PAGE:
Baton Rouge attorney Charles Leopold Dirks III was suspended for 60 days following a June 29 Louisiana Supreme Court disciplinary proceeding over allegations he failed to communicate with a client whose case he thought was weak.
Dirks, who was retained by the client in 2009 to represent her in wrongful termination claim, didn't inform the client her case had been dismissed, according to the state high court's eight-page disciplinary proceeding. Dirks "stated that he was upset with his client because she misled him about the true facts of the case, and he just 'didn’t want to deal with it'," the disciplinary proceeding said.
Dirks also was ordered to pay all costs and expenses, according to the disciplinary proceeding.
Dirks was admitted to the Louisiana bar on Oct. 9, 1998, according to his profile at the Louisiana State Bar's website. Dirks had no previous discipline before the state bar and felt remorse, according to the disciplinary proceeding.
Dirks filed a complaint on the client's behalf with the Equal Employment Opportunity Commission (EEOC) and obtained a right to sue letter from the EEOC, according to the disciplinary proceeding. During discovery, Dirks learned his client had not provided him with all the facts surrounding the case and he advised her the case would likely be dismissed, which it was in August 2013, according to the disciplinary proceeding.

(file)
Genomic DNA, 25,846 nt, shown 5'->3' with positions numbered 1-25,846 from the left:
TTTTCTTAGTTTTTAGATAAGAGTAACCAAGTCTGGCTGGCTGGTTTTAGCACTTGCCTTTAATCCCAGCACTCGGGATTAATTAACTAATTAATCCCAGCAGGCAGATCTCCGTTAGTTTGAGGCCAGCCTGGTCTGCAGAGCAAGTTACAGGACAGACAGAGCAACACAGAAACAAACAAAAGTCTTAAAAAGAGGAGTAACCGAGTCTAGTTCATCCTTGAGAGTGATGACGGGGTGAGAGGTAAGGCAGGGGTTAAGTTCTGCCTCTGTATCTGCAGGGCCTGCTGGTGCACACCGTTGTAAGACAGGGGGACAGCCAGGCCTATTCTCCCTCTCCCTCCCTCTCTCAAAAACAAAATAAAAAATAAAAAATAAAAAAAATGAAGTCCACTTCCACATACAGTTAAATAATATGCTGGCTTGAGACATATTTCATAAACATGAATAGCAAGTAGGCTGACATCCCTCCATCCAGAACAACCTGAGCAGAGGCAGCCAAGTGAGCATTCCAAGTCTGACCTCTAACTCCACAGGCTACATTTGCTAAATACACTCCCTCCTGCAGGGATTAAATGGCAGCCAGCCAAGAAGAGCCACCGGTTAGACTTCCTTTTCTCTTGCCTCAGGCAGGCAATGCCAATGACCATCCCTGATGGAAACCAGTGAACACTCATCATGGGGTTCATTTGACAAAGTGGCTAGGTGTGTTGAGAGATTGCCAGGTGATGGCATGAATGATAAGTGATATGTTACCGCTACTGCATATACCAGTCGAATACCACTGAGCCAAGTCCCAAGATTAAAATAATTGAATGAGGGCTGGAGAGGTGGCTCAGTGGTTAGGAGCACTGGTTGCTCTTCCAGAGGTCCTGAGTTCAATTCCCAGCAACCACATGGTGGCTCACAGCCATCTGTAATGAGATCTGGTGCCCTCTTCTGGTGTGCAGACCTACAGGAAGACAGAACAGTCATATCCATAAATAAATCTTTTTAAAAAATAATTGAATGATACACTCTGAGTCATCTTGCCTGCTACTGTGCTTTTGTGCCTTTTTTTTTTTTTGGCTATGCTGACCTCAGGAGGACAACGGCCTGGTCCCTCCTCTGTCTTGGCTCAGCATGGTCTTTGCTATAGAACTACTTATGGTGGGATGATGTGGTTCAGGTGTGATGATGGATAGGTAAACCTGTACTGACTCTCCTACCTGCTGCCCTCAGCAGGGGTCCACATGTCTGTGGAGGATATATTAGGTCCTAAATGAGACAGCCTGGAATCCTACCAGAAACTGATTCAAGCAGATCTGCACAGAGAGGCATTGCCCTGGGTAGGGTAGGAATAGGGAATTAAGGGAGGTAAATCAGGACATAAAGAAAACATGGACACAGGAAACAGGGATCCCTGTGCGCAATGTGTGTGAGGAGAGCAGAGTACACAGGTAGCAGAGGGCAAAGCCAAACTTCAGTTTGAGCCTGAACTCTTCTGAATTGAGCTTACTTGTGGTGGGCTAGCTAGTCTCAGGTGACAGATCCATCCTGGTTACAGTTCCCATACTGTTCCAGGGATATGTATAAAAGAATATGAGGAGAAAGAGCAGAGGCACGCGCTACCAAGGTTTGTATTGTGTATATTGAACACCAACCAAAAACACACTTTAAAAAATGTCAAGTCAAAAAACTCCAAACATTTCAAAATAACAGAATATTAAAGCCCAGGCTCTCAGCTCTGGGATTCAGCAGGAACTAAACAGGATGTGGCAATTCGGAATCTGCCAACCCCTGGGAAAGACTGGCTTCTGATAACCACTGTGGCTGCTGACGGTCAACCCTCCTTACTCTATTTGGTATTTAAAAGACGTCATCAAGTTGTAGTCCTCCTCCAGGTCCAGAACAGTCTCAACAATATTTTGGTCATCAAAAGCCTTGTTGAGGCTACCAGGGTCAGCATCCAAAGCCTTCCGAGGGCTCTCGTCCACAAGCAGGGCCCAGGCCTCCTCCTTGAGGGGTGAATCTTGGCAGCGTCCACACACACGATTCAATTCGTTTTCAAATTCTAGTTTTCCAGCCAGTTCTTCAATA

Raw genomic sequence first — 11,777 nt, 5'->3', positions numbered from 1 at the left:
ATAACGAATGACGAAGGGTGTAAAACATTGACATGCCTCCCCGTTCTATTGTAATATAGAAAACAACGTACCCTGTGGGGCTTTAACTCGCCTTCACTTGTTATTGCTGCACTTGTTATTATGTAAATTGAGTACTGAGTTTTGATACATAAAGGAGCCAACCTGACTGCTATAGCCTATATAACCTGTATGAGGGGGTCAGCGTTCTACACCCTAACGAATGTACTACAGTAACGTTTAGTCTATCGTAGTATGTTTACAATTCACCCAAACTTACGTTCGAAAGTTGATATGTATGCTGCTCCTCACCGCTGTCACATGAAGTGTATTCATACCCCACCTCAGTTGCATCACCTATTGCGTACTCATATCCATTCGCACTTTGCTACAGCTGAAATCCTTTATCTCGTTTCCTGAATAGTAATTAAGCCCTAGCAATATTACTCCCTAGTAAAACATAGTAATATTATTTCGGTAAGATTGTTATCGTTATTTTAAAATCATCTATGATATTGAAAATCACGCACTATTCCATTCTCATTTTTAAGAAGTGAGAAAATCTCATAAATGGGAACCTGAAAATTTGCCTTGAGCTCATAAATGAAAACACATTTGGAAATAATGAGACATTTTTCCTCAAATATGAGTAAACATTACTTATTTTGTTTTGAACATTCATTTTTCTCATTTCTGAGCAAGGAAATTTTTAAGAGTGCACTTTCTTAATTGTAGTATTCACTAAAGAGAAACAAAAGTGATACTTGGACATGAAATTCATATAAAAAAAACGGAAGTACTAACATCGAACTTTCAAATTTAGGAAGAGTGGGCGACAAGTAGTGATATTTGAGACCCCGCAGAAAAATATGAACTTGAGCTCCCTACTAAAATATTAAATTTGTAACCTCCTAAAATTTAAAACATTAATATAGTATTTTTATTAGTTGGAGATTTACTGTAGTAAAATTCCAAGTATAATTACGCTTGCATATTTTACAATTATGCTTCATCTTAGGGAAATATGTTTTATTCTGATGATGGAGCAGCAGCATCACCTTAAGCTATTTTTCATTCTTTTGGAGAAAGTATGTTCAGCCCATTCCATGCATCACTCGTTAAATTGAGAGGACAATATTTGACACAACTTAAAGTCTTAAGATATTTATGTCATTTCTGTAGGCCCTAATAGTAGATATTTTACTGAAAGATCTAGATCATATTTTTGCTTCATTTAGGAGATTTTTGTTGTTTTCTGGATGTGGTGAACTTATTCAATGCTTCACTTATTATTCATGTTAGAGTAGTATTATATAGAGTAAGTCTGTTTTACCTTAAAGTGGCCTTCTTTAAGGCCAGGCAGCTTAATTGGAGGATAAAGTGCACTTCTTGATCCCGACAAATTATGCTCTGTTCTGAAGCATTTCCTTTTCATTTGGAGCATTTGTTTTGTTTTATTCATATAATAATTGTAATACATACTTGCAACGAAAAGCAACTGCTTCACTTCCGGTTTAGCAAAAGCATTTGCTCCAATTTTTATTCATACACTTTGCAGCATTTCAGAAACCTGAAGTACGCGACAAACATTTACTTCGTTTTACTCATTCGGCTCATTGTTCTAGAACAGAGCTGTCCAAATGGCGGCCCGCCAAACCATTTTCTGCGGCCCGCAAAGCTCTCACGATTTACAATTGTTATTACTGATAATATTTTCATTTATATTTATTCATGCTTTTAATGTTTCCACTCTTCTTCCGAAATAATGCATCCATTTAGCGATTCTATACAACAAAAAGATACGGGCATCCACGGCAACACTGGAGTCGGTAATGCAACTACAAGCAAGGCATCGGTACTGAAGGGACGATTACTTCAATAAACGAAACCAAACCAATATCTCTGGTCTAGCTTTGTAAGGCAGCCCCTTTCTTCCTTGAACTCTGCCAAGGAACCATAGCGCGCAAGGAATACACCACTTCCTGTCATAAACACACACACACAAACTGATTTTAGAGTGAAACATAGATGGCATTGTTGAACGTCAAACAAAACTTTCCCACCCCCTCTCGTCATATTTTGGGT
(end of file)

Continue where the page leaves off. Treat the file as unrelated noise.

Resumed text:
The client found out on her own about a year later and filed a complaint in October 2014, according to the disciplinary proceeding.
The office of disciplinary counsel filed formal charges against Dirks in October 2015, alleging Dirks violated professional conduct rules in failing to communicate with his client and engaging in conduct involving dishonesty, fraud, deceit, or misrepresentation. Dirks was the only witness to testify at the April 2016 hearing, according to the disciplinary proceeding.
The hearing committee found that Dirks intentionally failed to inform his client of the dismissal of her case in a timely manner, which prevented her from seeking appellate review, according to the disciplinary proceeding.
The disciplinary board recommended the 60-day suspension, to which Kirks objected but the high court concurred with the recommendation. "Under the circumstances, we agree that an actual period of suspension is warranted," the disciplinary proceeding said.